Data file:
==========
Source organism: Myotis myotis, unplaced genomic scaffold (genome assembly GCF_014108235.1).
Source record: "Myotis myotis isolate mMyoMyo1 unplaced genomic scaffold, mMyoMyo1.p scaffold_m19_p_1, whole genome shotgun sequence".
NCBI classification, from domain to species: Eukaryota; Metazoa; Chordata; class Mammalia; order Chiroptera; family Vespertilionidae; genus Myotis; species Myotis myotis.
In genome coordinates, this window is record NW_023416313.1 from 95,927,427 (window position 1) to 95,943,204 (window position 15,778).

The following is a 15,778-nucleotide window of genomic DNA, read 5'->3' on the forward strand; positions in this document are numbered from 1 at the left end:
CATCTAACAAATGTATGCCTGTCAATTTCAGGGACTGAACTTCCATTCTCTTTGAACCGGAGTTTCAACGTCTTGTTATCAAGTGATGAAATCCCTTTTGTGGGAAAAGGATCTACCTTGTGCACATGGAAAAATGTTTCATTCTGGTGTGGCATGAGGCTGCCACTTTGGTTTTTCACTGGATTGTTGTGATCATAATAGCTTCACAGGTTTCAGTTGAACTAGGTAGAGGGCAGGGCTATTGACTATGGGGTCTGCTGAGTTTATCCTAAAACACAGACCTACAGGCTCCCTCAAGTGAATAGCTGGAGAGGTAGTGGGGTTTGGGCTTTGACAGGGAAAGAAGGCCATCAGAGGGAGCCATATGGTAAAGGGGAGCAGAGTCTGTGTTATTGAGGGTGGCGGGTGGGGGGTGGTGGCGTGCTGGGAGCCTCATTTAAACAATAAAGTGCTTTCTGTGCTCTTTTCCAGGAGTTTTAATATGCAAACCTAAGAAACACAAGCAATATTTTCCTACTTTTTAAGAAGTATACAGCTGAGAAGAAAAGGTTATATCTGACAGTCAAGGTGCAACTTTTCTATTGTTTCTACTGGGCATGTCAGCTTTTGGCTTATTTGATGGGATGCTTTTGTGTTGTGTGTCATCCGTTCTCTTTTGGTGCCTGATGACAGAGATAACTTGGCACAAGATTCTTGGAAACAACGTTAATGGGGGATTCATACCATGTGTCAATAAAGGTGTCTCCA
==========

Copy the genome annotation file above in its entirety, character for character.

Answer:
Source organism: Myotis myotis, unplaced genomic scaffold (genome assembly GCF_014108235.1).
Source record: "Myotis myotis isolate mMyoMyo1 unplaced genomic scaffold, mMyoMyo1.p scaffold_m19_p_1, whole genome shotgun sequence".
NCBI classification, from domain to species: Eukaryota; Metazoa; Chordata; class Mammalia; order Chiroptera; family Vespertilionidae; genus Myotis; species Myotis myotis.
In genome coordinates, this window is record NW_023416313.1 from 95,927,427 (window position 1) to 95,943,204 (window position 15,778).

The following is a 15,778-nucleotide window of genomic DNA, read 5'->3' on the forward strand; positions in this document are numbered from 1 at the left end:
CATCTAACAAATGTATGCCTGTCAATTTCAGGGACTGAACTTCCATTCTCTTTGAACCGGAGTTTCAACGTCTTGTTATCAAGTGATGAAATCCCTTTTGTGGGAAAAGGATCTACCTTGTGCACATGGAAAAATGTTTCATTCTGGTGTGGCATGAGGCTGCCACTTTGGTTTTTCACTGGATTGTTGTGATCATAATAGCTTCACAGGTTTCAGTTGAACTAGGTAGAGGGCAGGGCTATTGACTATGGGGTCTGCTGAGTTTATCCTAAAACACAGACCTACAGGCTCCCTCAAGTGAATAGCTGGAGAGGTAGTGGGGTTTGGGCTTTGACAGGGAAAGAAGGCCATCAGAGGGAGCCATATGGTAAAGGGGAGCAGAGTCTGTGTTATTGAGGGTGGCGGGTGGGGGGTGGTGGCGTGCTGGGAGCCTCATTTAAACAATAAAGTGCTTTCTGTGCTCTTTTCCAGGAGTTTTAATATGCAAACCTAAGAAACACAAGCAATATTTTCCTACTTTTTAAGAAGTATACAGCTGAGAAGAAAAGGTTATATCTGACAGTCAAGGTGCAACTTTTCTATTGTTTCTACTGGGCATGTCAGCTTTTGGCTTATTTGATGGGATGCTTTTGTGTTGTGTGTCATCCGTTCTCTTTTGGTGCCTGATGACAGAGATAACTTGGCACAAGATTCTTGGAAACAACGTTAATGGGGGATTCATACCATGTGTCAATAAAGGTGTCTCCA